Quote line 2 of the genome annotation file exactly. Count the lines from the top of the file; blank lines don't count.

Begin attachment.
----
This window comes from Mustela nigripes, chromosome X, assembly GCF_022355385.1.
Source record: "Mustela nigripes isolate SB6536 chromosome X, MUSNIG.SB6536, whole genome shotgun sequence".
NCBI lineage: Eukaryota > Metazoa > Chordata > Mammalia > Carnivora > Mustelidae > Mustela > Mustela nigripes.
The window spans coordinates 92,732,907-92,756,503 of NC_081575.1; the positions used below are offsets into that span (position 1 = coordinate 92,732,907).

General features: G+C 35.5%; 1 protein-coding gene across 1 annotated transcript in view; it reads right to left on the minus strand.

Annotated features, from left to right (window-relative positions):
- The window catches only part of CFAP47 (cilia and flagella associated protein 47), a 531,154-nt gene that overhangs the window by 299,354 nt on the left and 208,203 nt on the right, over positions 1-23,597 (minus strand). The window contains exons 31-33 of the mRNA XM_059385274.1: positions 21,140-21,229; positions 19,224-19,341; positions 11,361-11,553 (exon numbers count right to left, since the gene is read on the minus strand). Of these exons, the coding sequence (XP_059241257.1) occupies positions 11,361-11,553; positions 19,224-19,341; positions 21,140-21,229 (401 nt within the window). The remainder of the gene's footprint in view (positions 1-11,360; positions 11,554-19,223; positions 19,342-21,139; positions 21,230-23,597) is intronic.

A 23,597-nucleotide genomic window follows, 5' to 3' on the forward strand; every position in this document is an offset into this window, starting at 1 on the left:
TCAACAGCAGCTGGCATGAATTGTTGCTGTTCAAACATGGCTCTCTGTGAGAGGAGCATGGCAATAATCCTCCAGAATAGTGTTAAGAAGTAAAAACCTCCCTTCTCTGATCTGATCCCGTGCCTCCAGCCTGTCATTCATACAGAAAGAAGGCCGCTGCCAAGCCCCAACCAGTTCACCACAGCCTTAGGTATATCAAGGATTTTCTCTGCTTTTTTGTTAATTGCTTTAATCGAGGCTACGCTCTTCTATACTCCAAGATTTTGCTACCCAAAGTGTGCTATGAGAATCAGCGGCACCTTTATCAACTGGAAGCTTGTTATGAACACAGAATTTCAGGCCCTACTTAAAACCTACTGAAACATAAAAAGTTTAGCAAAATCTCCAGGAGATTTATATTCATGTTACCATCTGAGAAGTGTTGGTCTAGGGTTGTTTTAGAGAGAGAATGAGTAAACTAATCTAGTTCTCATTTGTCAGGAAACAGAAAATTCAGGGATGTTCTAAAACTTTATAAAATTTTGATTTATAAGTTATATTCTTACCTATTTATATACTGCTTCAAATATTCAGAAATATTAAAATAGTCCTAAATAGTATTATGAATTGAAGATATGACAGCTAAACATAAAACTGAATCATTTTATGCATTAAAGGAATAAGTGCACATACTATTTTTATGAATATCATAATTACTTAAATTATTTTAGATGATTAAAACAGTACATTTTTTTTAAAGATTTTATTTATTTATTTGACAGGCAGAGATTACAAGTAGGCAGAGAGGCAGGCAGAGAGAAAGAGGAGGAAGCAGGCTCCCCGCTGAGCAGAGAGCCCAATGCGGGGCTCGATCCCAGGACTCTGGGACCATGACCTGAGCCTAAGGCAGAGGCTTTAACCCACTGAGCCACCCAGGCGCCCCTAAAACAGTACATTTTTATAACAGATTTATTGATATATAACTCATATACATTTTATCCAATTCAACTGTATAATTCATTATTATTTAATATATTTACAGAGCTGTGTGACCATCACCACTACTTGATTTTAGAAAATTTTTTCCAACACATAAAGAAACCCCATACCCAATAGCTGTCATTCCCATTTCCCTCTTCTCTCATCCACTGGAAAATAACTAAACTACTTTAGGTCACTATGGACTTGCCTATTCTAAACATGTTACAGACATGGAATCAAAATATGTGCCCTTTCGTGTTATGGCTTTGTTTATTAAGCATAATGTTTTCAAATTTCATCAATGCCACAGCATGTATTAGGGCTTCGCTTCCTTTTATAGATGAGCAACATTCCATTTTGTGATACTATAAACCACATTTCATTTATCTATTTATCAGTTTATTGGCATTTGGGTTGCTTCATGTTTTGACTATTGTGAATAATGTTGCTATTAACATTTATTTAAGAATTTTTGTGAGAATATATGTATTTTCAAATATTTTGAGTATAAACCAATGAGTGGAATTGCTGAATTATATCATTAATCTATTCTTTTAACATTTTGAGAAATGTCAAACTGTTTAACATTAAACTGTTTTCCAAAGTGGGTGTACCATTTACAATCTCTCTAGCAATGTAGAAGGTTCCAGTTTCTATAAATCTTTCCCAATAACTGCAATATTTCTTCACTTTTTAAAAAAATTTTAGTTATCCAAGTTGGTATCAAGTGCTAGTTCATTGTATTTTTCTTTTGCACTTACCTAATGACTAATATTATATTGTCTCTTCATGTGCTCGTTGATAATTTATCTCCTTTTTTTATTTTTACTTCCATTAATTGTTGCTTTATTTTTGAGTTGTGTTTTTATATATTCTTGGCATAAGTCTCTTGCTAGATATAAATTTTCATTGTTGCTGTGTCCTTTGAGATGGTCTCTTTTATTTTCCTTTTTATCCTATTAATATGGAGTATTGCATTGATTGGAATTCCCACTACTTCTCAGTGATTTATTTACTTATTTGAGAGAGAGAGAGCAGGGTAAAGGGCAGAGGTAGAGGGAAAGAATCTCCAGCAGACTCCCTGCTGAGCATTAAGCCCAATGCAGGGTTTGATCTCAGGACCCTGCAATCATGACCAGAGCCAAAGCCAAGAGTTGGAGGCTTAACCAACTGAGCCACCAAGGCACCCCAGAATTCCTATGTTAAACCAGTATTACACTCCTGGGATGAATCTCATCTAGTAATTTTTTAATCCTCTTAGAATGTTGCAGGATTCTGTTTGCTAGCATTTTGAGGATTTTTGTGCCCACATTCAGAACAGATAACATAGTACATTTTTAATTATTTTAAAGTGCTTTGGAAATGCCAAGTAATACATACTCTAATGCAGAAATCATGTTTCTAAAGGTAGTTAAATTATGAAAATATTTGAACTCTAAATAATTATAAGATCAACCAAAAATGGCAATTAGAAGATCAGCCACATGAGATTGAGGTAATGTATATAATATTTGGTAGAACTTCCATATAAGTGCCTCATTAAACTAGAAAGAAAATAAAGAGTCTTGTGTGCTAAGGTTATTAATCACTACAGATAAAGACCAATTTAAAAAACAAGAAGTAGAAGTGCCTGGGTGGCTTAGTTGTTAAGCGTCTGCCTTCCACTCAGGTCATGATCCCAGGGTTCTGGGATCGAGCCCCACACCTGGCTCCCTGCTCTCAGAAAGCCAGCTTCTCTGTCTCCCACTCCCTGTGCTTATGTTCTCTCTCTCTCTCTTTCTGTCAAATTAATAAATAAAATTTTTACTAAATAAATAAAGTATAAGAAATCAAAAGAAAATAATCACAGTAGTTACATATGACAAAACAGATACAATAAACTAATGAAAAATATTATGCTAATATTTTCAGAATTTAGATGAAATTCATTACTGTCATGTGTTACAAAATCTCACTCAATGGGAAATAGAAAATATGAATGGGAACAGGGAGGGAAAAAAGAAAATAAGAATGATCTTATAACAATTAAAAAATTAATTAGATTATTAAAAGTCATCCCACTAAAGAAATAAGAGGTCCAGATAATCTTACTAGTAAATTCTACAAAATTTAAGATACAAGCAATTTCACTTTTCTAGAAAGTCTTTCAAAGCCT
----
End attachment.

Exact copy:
Source record: "Mustela nigripes isolate SB6536 chromosome X, MUSNIG.SB6536, whole genome shotgun sequence".